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January is a prime time for ghost movies

— by CRAIG SMITH —

“Insidious 5” was released on Jan. 5 to several thousand theatres across North America. Mainstream horror fans – made up of the audiences who flock to almost all of the horror movies that enjoy wide releases and then boo when they end – should be used to this. An entire generation has reached adulthood in a world where horror movies open up on the first weekend in January almost each year.

This date is becoming more reliable for these releases than Halloween, but, in the same way you couldn’t always access the real money fun of online casino NZ dollars, things have not always been this way.


Pre-2005, January was a barren landscape

Before 2005, January’s first weekend was a barren one, with only a few new releases extending over the previous two decades.

The film that changed the game appears to have been a now long-forgotten vehicle for Michael Keaton, “White Noise,” a modest movie in a year which saw the Saw series peaking.


An accidentally influential film

While there are not many who would applaud the quality of “White Noise,” there is an aspect of accidental influence that becomes apparent when one views at least 12 years of the early-January horror mill.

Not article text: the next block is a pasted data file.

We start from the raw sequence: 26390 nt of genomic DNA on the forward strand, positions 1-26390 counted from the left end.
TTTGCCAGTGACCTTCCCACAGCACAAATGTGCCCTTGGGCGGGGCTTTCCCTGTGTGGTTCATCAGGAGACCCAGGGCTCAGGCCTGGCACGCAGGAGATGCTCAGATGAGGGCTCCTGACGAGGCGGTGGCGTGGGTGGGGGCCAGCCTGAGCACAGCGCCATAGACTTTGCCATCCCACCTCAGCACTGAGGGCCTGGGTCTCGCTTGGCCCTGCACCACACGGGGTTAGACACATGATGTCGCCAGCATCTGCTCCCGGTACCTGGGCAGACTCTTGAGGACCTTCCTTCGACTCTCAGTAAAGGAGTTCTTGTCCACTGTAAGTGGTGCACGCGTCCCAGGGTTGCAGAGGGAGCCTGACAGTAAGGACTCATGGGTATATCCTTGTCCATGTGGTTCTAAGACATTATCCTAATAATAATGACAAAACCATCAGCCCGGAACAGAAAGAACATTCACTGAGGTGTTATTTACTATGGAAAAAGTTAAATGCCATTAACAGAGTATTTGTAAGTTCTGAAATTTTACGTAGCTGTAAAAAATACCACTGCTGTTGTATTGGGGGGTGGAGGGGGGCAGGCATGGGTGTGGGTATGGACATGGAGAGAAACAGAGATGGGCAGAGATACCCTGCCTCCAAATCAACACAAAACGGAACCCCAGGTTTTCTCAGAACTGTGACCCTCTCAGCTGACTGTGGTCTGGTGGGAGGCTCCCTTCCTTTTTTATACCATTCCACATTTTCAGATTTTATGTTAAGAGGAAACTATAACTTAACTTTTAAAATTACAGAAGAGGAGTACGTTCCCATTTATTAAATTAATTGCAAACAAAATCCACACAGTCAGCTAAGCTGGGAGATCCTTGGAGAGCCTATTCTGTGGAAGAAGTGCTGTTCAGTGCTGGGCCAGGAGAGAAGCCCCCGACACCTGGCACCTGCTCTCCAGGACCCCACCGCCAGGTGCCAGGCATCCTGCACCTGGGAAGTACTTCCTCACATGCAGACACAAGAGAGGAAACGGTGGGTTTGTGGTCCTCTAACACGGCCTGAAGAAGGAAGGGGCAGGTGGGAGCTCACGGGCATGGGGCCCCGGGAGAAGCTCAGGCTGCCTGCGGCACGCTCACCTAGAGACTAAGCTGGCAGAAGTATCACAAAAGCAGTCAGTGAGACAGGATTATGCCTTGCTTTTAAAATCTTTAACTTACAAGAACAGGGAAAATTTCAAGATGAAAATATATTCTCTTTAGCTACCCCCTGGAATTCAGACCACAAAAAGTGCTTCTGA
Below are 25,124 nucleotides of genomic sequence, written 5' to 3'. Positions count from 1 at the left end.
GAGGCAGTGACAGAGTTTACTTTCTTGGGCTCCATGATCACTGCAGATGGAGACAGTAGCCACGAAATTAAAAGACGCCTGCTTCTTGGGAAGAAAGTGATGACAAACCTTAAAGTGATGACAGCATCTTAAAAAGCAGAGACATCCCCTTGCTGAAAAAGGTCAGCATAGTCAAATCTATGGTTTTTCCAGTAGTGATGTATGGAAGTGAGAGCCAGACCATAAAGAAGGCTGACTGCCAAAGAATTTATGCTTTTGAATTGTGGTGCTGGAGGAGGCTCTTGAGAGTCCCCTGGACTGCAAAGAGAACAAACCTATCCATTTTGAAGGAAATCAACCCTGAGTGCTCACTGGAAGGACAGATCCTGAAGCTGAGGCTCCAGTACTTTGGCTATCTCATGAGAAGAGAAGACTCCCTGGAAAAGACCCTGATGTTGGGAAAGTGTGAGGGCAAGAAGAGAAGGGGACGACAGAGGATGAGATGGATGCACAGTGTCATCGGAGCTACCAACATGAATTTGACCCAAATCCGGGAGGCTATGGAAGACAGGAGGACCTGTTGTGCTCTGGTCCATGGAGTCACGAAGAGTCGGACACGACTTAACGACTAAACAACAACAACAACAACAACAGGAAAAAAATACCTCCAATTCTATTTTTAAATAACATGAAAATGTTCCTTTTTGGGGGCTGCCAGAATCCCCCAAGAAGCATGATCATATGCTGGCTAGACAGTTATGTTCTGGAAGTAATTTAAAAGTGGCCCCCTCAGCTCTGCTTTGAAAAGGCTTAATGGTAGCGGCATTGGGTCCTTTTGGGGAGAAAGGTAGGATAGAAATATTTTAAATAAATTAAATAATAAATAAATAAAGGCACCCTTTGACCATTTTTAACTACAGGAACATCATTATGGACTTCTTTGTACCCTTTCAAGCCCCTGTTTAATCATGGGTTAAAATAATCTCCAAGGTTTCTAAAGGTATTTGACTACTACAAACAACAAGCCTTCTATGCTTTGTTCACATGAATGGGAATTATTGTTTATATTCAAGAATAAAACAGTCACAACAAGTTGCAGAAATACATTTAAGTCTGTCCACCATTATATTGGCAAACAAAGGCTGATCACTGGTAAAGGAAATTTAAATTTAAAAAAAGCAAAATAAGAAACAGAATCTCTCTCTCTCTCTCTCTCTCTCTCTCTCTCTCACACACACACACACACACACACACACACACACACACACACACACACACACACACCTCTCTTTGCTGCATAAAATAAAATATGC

Though there are a few slashers, vampires or medieval witch movies, the majority, like this year’s “Insidious: The Last Key,” are full-on ghost stories and those based on superstition. They may not all be great films, but there is something immoderately satisfying about slipping out of the chill of a January winter into a film that offers you a different way to shiver.


Does Insidious: The Last Key rank well?

If one measures them by the early-year ghost-pictures-of-the-past, all the “Insidious” films are pretty good. The franchise in general, which was begun by the “Saw” duo of Leigh Whannell and James Wan, is a consistently well-crafted one, at least technically.

Whannel, who still writes and co-stars in the movies, may not think too much of his audience, a fact made obvious by his forcing his characters to indulge in explanations that are rather inelegant, but Adam Robitel, the director, is cut from another cloth.

Robitel wrings as much suspense as he can from the plotline, and Lin Shaye, the headliner for the film playing the part of Elise, a paranormal communicator, brings a commitment and warmth to the material that many genre actors are sorely lacking in.

As cynical as it may sound, studios seem more willing to experiment with the films set for an early January release, since their only aim is the fact that the movie is finished and ready to go when the holidays come to an end. With this leeway, however, maybe we can look forward to more adventurous horror flicks in the future?

The fifth “Insidious” installment is very much a sequel. It cannot match the surprise of the original, and, when it does manage to deploy a substantially smart twist, the filmmakers practically throw off what would be, in another horror movie, a lynchpin moment. It is worth a viewing, however, as it is on the same level of quality as its predecessors.

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